U considers new focus on students’ strengths

Administrators met last week to discuss a strengths-based learning approach.

Kathryn Raddatz

Student development administrators held a conference Thursday to discuss the potential of using a strengths-based approach to enhance student engagement on campus.

“Strengths promote whatâÄôs in each student,” said Jerry Rinehart, vice provost for student affairs. “The goal is to have students be in a major and environment that has them doing what they do best.”

The strengths-based approach to learning and leadership would work to personalize education by focusing on individual talents rather than areas that need improvement.

As part of the strengths-based approach, incoming freshmen would be required to take the Clifton StrengthsFinder test for the next three school years.

The Clifton StrengthsFinder offers students an online personality assessment to determine their individual top five strengths out of 34 possible areas.

“ItâÄôs not about ignoring your weaknesses,” Office for Student Engagement Director Robin Stubblefield said. “ItâÄôs about spending more time at what youâÄôre good at naturally so these things turn into strengths.”

Many University of Minnesota students have already experienced a strengths-based approach through classes at the Carlson School of Management and the College of Education and Human Development, as well as involvement in Housing and Residential Life and greek life.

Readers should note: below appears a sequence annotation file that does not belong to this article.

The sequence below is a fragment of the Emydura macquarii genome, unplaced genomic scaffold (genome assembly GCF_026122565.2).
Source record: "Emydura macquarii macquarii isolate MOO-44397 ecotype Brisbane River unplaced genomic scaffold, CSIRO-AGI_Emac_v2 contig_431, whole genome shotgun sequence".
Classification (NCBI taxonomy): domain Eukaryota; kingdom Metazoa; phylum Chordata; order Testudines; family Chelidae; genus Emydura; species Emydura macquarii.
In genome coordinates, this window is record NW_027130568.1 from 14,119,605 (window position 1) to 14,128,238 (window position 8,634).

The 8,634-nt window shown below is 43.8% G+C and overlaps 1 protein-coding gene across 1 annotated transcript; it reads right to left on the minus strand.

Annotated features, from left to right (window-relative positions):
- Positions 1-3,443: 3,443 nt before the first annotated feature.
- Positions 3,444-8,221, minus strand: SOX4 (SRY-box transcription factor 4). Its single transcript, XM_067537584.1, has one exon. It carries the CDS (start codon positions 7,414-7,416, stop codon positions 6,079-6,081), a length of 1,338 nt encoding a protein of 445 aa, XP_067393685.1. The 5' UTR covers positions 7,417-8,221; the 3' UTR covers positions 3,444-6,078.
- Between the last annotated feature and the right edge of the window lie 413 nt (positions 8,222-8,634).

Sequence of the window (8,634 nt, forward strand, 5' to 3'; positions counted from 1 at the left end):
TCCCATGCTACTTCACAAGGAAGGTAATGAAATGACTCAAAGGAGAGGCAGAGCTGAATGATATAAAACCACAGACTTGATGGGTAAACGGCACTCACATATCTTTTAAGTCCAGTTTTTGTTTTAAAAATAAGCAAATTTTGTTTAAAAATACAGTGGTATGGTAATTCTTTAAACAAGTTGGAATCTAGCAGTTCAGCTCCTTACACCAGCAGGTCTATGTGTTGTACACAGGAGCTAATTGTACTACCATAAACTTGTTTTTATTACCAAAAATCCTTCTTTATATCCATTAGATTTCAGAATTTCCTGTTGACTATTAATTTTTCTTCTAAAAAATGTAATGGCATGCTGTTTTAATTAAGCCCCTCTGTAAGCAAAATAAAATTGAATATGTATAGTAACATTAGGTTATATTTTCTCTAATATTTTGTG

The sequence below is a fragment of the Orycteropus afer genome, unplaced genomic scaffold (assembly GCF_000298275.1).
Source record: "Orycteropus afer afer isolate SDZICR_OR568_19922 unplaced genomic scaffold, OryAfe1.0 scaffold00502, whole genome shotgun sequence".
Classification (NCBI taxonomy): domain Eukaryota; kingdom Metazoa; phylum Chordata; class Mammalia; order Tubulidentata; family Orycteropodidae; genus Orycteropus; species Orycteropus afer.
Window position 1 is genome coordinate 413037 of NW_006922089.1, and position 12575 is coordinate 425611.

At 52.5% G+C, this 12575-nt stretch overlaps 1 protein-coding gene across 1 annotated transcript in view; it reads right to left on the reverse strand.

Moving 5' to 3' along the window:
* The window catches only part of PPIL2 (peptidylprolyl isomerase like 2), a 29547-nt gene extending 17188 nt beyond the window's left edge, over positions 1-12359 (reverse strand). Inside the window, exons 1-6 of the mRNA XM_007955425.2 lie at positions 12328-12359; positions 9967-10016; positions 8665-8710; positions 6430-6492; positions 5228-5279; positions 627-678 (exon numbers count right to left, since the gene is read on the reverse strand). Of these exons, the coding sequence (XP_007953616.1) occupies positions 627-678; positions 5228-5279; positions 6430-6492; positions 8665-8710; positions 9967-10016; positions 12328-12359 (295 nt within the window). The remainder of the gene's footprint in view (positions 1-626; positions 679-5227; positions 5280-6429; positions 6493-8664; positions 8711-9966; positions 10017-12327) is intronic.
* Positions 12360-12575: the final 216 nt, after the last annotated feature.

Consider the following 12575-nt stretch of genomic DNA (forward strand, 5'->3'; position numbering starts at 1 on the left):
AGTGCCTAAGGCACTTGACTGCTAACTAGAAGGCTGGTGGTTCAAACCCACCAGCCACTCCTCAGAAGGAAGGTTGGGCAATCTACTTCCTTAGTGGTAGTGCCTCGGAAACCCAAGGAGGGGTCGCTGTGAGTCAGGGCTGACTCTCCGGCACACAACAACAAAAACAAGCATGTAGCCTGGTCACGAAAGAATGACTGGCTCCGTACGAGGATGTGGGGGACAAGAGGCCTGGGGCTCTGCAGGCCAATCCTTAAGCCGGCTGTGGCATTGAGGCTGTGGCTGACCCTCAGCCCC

Finance sophomore Eric White said his statistics professor helped him based off of his strength test results, which proved him to be a pragmatist.

“It showed how I liked to receive information and how to break it down. [The professor] really catered to the students in each of the four categories,” White said.

GallupâÄôs StrengthsQuest program currently promotes strengths-based development at 700 campuses across North America.

Student engagement increases 20 percent when focusing on strengths rather than weaknesses, said Tom Matson, director of leadership development and programming at Gallup.

“This approach is about peopleâÄôs behaviors, and then how we can develop them,” Matson said.

Students who support converting the University to a strengths-based campus say the modified approach could help students identify career goals.

“Using the framework of my strengths, I decided on the types of places I wanted to work,” business and marketing education senior Emily Smith said.

But some question the ability to implement such individualized education within a large school like the University.

“It takes more time and you have to cater to a lot of different students rather than just doing it one way,” White said, though he added it helped him more than other approaches.

Administrators will attend a strengths and education conference in June. The University will host a Web seminar March 31 and also is planning to launch an informational website on the strengths approach.

“This is not something that can be done this year or next, but itâÄôs a first step,” Rinehart said.